I only really got into Art & Design 2 years ago when I did a drawing short course and a bit of life drawing. I'd always enjoyed art but not even thought of pursuing it until this point. My life has always revolved around games from a very young age and once finding the Game art course at the DMU set my sights on getting here and combining my interests.

I did a BTEC 1st in Art & Design at Derby college and then the Foundation here at the DMU. The last two years have been somewhat of a struggle as I didn't enjoy or have much interest in what those courses were about but the end result of being where I am now is what drove me through it.

I'm not a person to do things by half and when I do something I really throw myself into it, I'm hoping that is going to help me keep on top of this course and keep me constantly learning and improving at what I do.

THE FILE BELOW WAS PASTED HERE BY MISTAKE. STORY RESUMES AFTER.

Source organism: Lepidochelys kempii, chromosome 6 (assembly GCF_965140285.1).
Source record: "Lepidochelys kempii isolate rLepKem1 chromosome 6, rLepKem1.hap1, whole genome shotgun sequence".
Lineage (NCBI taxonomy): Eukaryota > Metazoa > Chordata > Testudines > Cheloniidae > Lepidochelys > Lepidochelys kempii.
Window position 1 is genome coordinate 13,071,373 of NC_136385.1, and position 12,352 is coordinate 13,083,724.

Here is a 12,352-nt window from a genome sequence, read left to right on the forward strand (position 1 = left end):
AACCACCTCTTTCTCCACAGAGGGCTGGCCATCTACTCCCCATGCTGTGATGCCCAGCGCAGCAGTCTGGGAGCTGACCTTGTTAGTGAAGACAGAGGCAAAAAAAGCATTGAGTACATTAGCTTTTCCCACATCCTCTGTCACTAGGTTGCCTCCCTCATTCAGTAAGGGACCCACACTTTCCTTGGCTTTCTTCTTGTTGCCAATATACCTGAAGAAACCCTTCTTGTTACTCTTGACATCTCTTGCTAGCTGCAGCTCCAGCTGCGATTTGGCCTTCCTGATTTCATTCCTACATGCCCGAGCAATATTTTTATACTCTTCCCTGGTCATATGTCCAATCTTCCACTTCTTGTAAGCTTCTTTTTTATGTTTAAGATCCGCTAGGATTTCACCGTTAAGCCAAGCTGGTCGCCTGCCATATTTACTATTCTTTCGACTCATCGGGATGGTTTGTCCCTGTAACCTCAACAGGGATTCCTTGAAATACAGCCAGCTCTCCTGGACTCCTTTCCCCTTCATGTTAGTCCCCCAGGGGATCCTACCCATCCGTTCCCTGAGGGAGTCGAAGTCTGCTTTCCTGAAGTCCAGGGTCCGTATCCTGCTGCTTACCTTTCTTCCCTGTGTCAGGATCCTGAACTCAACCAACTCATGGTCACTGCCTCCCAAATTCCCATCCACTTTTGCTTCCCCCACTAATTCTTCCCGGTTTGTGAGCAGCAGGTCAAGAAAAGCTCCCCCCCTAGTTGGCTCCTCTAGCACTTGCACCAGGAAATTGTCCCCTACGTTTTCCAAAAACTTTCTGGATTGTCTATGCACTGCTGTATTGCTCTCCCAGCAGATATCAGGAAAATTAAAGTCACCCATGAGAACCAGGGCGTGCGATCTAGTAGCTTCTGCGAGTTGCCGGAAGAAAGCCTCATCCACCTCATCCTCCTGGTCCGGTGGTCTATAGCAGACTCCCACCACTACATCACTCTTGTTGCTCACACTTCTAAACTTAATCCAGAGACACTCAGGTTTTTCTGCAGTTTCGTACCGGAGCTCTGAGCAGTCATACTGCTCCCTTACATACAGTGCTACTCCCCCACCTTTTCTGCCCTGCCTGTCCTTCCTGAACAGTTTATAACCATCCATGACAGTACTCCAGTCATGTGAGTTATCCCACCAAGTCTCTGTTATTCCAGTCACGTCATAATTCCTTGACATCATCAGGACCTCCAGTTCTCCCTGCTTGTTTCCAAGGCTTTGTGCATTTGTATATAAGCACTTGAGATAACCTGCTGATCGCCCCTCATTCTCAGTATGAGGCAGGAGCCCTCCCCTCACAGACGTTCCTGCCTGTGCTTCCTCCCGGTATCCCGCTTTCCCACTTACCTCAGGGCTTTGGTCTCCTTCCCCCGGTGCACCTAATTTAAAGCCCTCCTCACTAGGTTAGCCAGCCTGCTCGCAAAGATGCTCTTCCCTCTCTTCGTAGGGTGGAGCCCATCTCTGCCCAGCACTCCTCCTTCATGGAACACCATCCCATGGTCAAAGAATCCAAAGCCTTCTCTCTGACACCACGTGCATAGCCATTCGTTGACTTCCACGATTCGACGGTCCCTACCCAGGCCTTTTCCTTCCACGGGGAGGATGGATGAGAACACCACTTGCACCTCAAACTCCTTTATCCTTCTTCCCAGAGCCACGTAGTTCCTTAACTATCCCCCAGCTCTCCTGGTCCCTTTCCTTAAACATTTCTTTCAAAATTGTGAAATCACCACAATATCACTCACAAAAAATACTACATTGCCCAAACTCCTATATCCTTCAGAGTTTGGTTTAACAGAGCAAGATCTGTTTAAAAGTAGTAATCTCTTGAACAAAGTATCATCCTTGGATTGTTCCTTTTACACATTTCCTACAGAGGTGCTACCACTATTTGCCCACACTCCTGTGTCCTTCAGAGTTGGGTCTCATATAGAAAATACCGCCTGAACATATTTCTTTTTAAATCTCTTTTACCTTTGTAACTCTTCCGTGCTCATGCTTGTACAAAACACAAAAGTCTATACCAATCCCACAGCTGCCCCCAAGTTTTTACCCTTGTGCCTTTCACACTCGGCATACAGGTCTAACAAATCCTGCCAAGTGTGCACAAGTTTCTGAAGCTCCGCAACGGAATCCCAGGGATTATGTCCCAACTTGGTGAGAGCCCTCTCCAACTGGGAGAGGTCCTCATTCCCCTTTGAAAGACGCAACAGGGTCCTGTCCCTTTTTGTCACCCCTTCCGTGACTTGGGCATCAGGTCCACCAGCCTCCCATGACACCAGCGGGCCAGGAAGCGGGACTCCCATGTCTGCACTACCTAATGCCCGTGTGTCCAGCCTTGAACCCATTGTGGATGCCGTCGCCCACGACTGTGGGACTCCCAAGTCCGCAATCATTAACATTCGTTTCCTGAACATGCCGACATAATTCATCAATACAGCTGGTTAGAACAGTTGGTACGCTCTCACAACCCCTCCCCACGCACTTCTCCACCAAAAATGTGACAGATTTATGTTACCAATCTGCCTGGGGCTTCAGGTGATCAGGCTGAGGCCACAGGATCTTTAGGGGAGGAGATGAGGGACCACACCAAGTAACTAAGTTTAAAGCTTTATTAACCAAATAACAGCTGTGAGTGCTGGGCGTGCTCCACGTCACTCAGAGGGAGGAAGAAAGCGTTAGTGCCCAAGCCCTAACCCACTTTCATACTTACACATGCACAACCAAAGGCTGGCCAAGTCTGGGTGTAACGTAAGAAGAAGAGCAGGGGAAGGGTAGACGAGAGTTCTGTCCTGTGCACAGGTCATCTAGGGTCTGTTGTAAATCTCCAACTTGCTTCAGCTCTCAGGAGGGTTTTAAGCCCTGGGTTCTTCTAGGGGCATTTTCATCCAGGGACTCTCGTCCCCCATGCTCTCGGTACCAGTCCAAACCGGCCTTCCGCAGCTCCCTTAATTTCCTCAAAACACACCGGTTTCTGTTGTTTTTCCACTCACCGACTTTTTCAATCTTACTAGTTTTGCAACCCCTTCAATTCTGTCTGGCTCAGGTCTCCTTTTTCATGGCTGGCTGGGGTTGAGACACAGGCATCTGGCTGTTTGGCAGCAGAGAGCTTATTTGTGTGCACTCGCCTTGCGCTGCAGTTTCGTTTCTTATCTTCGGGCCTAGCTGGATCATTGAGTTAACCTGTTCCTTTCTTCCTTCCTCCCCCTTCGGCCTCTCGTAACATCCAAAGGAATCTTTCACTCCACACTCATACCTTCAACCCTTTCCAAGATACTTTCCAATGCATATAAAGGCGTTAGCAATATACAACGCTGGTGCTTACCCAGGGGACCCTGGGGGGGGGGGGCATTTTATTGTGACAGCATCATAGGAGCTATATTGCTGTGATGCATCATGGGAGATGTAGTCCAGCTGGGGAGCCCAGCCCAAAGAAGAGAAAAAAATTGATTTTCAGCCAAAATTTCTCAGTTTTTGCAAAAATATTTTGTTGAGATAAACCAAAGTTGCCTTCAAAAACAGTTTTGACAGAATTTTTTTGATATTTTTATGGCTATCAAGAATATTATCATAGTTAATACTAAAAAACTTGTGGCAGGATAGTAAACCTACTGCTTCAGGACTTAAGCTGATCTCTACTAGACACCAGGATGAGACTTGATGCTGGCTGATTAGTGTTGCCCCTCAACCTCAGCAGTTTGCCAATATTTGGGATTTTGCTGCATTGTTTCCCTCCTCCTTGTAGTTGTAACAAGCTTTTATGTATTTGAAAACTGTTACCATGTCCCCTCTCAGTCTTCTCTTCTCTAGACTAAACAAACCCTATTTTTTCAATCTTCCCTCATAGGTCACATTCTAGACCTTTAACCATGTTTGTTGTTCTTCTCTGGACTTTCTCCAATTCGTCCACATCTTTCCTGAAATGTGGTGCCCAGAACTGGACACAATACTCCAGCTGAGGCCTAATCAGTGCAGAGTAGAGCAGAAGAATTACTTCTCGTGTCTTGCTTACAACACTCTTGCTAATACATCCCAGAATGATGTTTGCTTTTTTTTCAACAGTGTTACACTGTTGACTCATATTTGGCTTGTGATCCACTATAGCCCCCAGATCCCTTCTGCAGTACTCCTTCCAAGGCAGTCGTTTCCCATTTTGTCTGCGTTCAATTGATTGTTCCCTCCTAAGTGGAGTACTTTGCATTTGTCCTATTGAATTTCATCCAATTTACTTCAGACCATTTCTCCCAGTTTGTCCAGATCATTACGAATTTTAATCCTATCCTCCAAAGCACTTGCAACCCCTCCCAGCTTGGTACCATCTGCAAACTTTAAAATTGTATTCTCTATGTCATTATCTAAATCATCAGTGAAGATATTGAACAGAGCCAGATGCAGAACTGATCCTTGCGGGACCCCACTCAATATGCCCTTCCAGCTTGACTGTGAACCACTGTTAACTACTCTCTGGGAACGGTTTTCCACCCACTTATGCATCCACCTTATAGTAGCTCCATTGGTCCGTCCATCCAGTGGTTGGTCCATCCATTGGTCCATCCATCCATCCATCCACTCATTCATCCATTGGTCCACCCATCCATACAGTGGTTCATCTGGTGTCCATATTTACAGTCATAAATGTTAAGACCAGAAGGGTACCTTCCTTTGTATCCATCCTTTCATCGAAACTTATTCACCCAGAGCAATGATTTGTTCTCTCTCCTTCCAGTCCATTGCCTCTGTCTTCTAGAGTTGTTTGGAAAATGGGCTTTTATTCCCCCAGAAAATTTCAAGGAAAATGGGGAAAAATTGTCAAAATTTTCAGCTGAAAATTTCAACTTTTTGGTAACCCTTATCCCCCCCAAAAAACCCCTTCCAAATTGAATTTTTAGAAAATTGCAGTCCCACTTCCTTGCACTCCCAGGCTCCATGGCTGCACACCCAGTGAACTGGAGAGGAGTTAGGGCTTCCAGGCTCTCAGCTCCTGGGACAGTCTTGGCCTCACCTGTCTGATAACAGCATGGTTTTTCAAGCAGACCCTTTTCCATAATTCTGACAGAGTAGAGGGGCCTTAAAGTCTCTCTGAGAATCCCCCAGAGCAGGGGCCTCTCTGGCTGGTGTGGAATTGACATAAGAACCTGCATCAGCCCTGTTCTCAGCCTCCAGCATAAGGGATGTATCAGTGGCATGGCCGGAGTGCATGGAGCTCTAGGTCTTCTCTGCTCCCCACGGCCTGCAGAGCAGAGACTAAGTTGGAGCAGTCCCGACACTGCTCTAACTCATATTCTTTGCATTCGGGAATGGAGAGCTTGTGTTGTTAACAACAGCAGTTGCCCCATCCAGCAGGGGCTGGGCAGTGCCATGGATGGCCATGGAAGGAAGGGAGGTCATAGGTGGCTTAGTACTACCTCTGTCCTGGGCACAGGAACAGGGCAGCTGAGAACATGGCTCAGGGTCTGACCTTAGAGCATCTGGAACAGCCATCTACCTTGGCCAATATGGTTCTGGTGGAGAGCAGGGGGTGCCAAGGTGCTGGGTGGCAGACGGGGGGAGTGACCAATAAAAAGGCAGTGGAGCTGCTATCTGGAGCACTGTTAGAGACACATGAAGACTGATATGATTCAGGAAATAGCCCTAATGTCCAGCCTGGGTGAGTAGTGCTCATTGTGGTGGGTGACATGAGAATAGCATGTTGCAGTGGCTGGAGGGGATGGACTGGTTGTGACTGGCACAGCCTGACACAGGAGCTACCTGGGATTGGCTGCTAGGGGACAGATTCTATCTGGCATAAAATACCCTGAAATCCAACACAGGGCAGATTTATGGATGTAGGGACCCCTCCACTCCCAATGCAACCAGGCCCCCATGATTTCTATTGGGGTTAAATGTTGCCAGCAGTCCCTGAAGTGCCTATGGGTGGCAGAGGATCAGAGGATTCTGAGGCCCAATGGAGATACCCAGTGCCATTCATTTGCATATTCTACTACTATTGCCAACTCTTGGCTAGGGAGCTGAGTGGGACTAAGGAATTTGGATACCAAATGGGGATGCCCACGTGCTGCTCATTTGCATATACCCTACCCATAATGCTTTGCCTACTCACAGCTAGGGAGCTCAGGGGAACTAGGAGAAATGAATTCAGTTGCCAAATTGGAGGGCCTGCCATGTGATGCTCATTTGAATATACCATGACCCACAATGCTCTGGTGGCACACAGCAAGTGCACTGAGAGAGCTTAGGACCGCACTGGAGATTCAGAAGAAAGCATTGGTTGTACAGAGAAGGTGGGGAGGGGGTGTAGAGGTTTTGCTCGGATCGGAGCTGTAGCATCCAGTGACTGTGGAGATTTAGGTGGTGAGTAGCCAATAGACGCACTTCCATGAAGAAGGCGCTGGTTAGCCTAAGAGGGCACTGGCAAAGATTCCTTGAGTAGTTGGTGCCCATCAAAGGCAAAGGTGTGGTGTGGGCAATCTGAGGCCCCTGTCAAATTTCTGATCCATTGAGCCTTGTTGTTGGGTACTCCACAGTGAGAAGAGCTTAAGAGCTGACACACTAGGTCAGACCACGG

I don't honestly know right now what I want to do in the future, or where I want to be or who I want to be.
I didn't even know I wanted to do game art until a few years ago. I'd love to be working in the game industry in the next few years but I don't know doing what yet...I admire game art but personally find 3D modelling more who knows what I'll do.

My goal at the moment is doing well on the course. I aim to constantly push myself to improve and never settle with something when I know I can do better. I want to try my best at everything offered on the course and see what comes out on top and I'll go from there.

Hopefully I'll be here this time next year and I'll get to read all the new 1st years 'Hi my name is.." blogs.
We shall see...